We have no doubt these golden creatures above are trees.
How about these strange creatures below?
They are in a “nature park” in Singapore. These things have roots in the ground. They are called “Giant Trees.” But to me they are impostors, aliens, or tricksters. Here’s what they look like with the lights off:
As you can see, they’re giant (note the tiny human figures on the walkways, ground level and bridge-level, up where the limbs begin to flare out).
And they’re manicured. Or more accurately, they’re human constructions, through and through. They’re woven by artifice rather than trimmed to reveal a natural shape. And what are those inner cones guiding the flaring?
Wikipedia tells us:
Gardens by the Bay is part of a strategy by the Singapore government to transform Singapore from a “Garden City” to a “City in a Garden”. The stated aim is to raise the quality of life by enhancing greenery and flora in the city.
Wait! Let’s look closer at these “super trees” as high as skyscrapers: They’re metal mesh all the way up. Nothing is alive. And they’re electrified for glamor and padded with artificial moss to cover the faux-trunks at their base.
It seems that the price of making a “City in a Garden” is to uproot our very sense of “garden,” “trees,” “greenery,” and “flora.” There’s something topsy-turvy here.
Metal and florescent light are masquerading as life.
Here is a further example of “adding greenery” to the city.
Note the spiraling walk way that, as in the pathway through the “tree” tops we show above, is hardly the sort of path that lets one be immersed in or lost among hedges in an English Garden or dwarfed by over-towering elms or THE GENERAL SHERMAN in Sequoia National Park.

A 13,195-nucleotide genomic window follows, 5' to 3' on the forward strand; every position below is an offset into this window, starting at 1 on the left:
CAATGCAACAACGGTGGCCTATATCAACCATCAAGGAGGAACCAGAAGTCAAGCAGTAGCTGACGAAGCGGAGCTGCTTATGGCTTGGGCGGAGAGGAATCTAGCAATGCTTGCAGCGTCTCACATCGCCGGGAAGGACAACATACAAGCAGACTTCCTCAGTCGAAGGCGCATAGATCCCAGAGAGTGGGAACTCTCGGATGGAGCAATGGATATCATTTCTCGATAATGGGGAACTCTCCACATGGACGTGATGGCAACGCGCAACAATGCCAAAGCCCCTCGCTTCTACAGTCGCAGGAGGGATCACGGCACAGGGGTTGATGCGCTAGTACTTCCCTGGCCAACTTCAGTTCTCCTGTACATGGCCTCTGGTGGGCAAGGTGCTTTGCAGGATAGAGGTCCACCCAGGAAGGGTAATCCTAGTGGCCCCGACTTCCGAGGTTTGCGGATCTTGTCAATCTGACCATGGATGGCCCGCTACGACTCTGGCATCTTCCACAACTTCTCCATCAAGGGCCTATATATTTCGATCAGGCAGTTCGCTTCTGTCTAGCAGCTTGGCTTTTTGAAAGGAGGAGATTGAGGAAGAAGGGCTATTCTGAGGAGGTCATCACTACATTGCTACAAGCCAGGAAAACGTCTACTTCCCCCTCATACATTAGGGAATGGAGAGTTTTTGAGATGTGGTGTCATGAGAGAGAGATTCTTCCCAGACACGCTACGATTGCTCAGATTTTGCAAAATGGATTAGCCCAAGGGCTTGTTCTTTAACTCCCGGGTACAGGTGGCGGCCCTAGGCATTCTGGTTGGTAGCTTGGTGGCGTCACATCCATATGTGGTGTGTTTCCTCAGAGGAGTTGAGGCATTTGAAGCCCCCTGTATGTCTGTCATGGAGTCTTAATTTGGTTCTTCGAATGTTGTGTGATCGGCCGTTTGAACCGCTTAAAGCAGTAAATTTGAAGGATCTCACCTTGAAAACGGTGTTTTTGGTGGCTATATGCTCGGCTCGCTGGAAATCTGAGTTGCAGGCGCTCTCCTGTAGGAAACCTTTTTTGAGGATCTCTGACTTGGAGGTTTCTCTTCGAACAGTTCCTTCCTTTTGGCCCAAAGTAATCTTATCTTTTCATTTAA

Is an elevated bridge in any way still a path?
Thoreau famously wrote “In wildness is the preservation of the earth.”
These trees and attempts at greenery in Singapore seem to say,
“In artifice is the apogee of human elevation!”
This isn’t walking through nature. But what is it? It must be something like
overseeing technological mastery.
Luckily you can get some distance on the city.
These little guys are otters. They’re sensibly looking away from the glass enclosures, while we look at them looking — and then look across the waters to the curvy glass artifices that hold the “gardens” safe and sound.
And while we’re viewing, notice the platter atop the flexed multi-story buildings in back of the garden-enclosures. It looks like a flat garden or park resting atop them. Worse than Topsy turvey.
There, you only get “nature” because giant buildings have conceded to lift it-and-you there, allowing a dash of green to adorn their caps, or like bruised mint at the crest of a tall glass of gin-and-tonic.
Thank god for the otters and swamp lilies.